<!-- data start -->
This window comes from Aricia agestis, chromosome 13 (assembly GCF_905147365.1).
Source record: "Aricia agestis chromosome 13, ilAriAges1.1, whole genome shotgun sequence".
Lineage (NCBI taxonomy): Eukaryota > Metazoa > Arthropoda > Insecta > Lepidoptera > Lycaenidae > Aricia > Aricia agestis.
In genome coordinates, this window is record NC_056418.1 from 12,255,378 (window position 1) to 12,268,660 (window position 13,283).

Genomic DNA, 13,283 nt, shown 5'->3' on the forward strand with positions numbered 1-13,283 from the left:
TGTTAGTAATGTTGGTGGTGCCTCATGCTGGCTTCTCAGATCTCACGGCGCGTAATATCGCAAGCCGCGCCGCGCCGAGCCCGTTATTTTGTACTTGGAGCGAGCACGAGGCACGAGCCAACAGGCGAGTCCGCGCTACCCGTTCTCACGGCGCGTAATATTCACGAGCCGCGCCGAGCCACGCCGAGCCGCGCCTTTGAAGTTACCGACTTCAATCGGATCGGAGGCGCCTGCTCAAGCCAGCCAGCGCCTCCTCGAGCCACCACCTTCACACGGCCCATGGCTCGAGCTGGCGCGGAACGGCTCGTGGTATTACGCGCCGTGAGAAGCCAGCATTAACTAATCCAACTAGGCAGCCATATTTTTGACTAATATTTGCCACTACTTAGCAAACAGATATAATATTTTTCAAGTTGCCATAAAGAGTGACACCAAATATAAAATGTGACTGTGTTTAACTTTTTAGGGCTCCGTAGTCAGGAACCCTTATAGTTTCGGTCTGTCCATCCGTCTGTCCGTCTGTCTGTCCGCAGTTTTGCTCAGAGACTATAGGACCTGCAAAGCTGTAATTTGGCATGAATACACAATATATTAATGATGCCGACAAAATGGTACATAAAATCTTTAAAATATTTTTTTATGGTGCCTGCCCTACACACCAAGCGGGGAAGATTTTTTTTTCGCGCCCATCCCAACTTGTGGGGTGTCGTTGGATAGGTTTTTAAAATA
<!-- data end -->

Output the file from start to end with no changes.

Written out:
This window comes from Aricia agestis, chromosome 13 (assembly GCF_905147365.1).
Source record: "Aricia agestis chromosome 13, ilAriAges1.1, whole genome shotgun sequence".
Lineage (NCBI taxonomy): Eukaryota > Metazoa > Arthropoda > Insecta > Lepidoptera > Lycaenidae > Aricia > Aricia agestis.
In genome coordinates, this window is record NC_056418.1 from 12,255,378 (window position 1) to 12,268,660 (window position 13,283).

Genomic DNA, 13,283 nt, shown 5'->3' on the forward strand with positions numbered 1-13,283 from the left:
TGTTAGTAATGTTGGTGGTGCCTCATGCTGGCTTCTCAGATCTCACGGCGCGTAATATCGCAAGCCGCGCCGCGCCGAGCCCGTTATTTTGTACTTGGAGCGAGCACGAGGCACGAGCCAACAGGCGAGTCCGCGCTACCCGTTCTCACGGCGCGTAATATTCACGAGCCGCGCCGAGCCACGCCGAGCCGCGCCTTTGAAGTTACCGACTTCAATCGGATCGGAGGCGCCTGCTCAAGCCAGCCAGCGCCTCCTCGAGCCACCACCTTCACACGGCCCATGGCTCGAGCTGGCGCGGAACGGCTCGTGGTATTACGCGCCGTGAGAAGCCAGCATTAACTAATCCAACTAGGCAGCCATATTTTTGACTAATATTTGCCACTACTTAGCAAACAGATATAATATTTTTCAAGTTGCCATAAAGAGTGACACCAAATATAAAATGTGACTGTGTTTAACTTTTTAGGGCTCCGTAGTCAGGAACCCTTATAGTTTCGGTCTGTCCATCCGTCTGTCCGTCTGTCTGTCCGCAGTTTTGCTCAGAGACTATAGGACCTGCAAAGCTGTAATTTGGCATGAATACACAATATATTAATGATGCCGACAAAATGGTACATAAAATCTTTAAAATATTTTTTTATGGTGCCTGCCCTACACACCAAGCGGGGAAGATTTTTTTTTCGCGCCCATCCCAACTTGTGGGGTGTCGTTGGATAGGTTTTTAAAATA